It doesn’t look like the “magic” we see in the Thor movies or the “magic” that will be explored in Doctor Strange. But, in my personal opinion, a lot of the magic we see in the MCU isn’t literally magic, it’s moments when moments when unexplainable things happen--when Peter Quill grabs hands with the other Guardians in spite of being ripped to shreds by the Infinity Stone, when Scott Lang returns from the Quantum Realm, when Steve Rogers acknowledges the little kid who recognizes him at the museum.  And on the flip side, when Hydra does terrible, evil things to Bucky Barnes.

From the Medieval perspective, magic and science don’t have that much distinction.  The methods that Hydra used over the decades to subject Bucky to their will look like corrupted science, knowledge of psychology and conditioning and human behavior put to evil use. Kieckhefer emphasizes that magic that controlled the will was considered evil or at least frowned upon in medieval society, a misuse of what ought to be used for good (81).

Furthermore, in Captain America: Civil War we have two elements that popular culture and medieval mindsets associated with magic: Hydra’s secret knowledge of how to control the Asset, and the secret book that contains this knowledge. Part of what makes Helmut Zemo such a terrifying villain is that he went to great lengths to obtain this knowledge for his scheme.  He found the book buried behind a concrete wall and killed the guy he took it from. Medieval alchemists and magicians only shared or passed their knowledge amongst themselves, and what gave them their aura of mystery was the value they placed on their ideas. Their work was “cherished simply because it brings hidden things to light, or at least to the dim visibility of the shadows” (Kieckhefer 142). The books by which they accessed their power were prized highly and came to be considered talismans in their own right. They were not necessarily bloodthirsty for power, but people who didn’t understand what they were up to could have thought them to be.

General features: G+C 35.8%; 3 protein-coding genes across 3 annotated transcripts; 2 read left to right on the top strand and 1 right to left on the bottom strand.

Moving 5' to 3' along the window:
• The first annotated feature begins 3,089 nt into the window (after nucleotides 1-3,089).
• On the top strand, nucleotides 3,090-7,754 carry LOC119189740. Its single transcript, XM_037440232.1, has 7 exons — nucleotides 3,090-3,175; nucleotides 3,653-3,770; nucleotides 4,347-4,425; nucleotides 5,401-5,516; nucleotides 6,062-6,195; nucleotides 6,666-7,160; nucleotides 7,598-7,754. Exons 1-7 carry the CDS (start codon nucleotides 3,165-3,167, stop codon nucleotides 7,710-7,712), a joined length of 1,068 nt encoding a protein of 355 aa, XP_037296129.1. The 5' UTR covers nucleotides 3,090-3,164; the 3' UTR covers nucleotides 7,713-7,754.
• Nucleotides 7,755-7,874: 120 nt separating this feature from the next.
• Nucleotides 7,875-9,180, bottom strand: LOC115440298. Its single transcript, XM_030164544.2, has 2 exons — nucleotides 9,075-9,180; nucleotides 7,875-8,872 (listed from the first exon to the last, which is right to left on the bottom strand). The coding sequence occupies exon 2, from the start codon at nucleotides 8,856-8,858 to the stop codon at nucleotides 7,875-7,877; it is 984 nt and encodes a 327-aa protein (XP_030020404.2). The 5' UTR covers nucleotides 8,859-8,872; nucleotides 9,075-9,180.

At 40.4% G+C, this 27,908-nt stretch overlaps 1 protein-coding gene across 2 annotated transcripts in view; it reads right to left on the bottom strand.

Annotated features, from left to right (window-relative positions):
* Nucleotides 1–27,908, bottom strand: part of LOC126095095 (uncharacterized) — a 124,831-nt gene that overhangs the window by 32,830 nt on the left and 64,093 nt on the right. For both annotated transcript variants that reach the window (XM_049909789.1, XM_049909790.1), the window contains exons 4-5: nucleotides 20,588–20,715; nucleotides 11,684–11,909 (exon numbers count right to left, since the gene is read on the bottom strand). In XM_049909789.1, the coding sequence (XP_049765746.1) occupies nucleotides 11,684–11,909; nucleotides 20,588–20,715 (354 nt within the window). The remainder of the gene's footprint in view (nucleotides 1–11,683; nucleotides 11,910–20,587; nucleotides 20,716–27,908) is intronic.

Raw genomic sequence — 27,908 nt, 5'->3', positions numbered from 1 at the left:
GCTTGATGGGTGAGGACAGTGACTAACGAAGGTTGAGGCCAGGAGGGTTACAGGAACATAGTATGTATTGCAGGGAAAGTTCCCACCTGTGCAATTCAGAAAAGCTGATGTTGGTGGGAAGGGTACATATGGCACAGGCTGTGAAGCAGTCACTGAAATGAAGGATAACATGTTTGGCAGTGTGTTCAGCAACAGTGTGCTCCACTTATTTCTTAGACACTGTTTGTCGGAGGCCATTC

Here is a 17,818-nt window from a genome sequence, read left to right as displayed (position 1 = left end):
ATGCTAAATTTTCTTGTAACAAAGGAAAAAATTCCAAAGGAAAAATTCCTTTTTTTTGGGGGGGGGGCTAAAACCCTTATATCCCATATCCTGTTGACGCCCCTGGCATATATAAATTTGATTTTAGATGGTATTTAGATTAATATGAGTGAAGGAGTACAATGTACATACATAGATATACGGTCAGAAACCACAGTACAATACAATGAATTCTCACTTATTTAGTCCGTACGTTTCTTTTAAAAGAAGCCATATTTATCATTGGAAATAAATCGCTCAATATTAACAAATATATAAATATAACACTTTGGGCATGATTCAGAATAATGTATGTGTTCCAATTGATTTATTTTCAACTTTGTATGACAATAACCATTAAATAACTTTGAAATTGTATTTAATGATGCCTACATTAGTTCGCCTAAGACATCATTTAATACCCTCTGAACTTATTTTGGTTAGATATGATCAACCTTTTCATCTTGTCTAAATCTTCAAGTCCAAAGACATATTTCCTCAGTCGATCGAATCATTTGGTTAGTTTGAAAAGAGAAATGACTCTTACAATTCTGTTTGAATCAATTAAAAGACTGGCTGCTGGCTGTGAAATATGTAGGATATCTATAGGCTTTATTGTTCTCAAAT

Via Screenrant

The Russian language itself is one of the “arcane” languages of the modern age. Rosalind Morris points out that during the Cold War, literal magic and witchcraft became benign in popular culture, while the public menace ferreted by the McCarthy “Witch Hunts” was Communism (117). The Winter Soldier was housed in Siberia, his handlers spoke to him in Russian, and his metal arm still had a communist red star before it was torn off violently by Tony Stark. In the cursed words themselves, there are three numbers: one, nine, and seventeen.  One fan on Facebook pointed out that if arranged just so, you get the year 1917, which is the year Bucky was born.  More conspicuously, however, 1917 was also the year of the Russian Revolution. Human minds and cultures are wired for symbols. Communism, facism, religious fanaticism, and ideological movements of any sort are based on rhetoric, and from the rhetoric springs the heavily loaded words that identify the movement.